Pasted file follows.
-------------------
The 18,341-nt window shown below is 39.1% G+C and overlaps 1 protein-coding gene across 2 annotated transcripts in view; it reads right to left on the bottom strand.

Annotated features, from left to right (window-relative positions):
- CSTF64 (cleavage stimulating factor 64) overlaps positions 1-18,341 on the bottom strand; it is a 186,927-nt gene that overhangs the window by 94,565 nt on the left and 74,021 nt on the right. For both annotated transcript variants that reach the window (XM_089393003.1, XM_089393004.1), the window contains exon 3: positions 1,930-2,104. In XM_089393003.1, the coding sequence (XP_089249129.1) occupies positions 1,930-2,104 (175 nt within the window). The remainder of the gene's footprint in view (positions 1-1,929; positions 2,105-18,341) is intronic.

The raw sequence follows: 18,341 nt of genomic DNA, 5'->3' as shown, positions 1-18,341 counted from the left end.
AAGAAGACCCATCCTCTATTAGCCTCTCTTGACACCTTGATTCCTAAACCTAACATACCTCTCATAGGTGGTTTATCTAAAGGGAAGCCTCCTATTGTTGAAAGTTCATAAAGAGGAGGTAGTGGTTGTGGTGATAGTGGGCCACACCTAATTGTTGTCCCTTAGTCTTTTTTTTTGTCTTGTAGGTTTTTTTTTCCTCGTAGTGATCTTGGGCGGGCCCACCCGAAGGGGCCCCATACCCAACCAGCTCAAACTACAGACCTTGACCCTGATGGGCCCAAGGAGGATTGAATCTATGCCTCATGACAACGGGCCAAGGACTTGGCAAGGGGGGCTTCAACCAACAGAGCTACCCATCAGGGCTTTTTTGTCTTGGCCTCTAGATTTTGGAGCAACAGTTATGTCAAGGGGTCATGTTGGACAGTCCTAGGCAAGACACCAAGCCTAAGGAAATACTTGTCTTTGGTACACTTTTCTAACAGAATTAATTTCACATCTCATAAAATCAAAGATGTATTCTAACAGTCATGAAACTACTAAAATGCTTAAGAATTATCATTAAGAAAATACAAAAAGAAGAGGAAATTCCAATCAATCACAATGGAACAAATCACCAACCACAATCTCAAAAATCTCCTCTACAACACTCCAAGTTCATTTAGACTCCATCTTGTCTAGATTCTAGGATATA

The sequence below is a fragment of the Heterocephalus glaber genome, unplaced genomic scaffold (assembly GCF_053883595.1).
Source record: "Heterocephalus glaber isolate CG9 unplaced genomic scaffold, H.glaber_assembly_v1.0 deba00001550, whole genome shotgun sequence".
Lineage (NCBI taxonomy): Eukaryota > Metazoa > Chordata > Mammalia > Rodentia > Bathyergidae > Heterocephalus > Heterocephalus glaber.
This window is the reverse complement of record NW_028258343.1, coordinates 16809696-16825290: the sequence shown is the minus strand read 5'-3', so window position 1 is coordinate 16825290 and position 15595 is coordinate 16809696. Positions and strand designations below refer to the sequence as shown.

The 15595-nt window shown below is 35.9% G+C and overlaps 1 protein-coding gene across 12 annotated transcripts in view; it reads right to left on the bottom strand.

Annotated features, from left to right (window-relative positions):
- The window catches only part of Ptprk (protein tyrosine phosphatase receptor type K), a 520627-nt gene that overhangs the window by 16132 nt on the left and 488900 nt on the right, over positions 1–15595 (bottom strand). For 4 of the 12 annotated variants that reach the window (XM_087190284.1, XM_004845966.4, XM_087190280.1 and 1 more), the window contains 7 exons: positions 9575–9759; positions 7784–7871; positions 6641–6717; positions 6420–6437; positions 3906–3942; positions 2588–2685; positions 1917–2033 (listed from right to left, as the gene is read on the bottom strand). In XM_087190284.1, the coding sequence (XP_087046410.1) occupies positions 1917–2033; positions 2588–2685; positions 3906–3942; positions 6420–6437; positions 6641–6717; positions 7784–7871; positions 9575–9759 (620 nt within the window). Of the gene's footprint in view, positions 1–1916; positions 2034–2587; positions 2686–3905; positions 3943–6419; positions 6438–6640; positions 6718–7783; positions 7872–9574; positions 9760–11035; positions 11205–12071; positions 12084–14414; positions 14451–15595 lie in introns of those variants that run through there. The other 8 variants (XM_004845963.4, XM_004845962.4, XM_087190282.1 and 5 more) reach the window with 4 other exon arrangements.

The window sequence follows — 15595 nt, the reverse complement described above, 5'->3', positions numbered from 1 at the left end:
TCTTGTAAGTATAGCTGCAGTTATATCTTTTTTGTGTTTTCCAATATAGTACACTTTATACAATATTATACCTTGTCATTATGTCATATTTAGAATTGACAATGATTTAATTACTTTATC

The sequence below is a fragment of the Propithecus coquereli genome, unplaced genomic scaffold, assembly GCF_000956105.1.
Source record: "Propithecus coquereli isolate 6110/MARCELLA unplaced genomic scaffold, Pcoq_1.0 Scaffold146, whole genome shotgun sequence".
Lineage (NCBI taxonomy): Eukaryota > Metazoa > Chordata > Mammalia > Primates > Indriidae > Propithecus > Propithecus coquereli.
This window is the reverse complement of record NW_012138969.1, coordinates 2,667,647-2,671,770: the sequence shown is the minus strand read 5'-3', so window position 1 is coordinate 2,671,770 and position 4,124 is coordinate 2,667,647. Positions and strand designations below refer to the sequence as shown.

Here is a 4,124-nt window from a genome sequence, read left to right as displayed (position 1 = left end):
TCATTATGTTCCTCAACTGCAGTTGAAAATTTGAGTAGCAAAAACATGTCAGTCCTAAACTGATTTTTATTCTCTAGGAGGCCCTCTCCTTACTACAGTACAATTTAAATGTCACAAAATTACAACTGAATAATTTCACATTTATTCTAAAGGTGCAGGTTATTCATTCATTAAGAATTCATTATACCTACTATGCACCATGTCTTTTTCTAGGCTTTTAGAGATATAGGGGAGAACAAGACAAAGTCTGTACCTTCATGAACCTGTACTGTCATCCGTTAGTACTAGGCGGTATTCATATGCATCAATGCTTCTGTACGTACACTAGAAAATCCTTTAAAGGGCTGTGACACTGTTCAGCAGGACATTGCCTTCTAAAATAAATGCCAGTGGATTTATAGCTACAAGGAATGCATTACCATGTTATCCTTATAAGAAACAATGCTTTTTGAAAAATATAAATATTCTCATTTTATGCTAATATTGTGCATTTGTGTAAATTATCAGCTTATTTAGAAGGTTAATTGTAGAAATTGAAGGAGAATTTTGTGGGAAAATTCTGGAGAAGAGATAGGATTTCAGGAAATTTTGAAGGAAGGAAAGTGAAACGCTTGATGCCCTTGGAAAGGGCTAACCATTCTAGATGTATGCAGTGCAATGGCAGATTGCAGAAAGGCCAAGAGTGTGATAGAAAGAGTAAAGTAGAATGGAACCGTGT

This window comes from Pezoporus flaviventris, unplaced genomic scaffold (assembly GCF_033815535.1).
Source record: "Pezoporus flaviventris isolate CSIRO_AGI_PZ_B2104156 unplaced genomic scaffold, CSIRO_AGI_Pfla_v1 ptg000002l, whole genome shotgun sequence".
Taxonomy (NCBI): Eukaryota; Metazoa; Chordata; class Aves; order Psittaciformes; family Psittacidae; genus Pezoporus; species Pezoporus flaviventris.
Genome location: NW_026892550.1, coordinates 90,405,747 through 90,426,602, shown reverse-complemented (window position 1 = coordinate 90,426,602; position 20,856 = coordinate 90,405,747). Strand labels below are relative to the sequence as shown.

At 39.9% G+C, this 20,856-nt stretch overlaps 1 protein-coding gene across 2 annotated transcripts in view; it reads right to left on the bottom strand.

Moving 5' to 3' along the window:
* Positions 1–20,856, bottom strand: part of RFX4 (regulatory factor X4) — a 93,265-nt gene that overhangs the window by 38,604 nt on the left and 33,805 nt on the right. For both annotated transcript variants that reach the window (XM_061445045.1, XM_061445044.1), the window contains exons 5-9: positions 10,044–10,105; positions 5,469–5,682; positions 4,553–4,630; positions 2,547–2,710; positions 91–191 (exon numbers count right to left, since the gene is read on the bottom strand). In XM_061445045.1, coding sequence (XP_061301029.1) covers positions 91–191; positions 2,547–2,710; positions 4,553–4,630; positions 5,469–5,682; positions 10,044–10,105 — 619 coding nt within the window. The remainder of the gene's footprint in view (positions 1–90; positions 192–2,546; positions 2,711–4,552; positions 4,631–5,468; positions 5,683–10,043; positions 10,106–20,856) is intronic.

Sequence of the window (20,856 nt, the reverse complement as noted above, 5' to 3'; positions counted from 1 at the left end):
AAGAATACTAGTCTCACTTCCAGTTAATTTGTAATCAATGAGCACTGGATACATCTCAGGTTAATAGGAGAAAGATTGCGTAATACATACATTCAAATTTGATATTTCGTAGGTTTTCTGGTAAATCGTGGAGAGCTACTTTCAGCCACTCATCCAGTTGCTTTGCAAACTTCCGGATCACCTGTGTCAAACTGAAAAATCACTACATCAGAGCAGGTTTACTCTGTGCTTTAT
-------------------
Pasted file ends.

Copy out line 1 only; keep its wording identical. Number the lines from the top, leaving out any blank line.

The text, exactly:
The 18,341-nt window shown below is 39.1% G+C and overlaps 1 protein-coding gene across 2 annotated transcripts in view; it reads right to left on the bottom strand.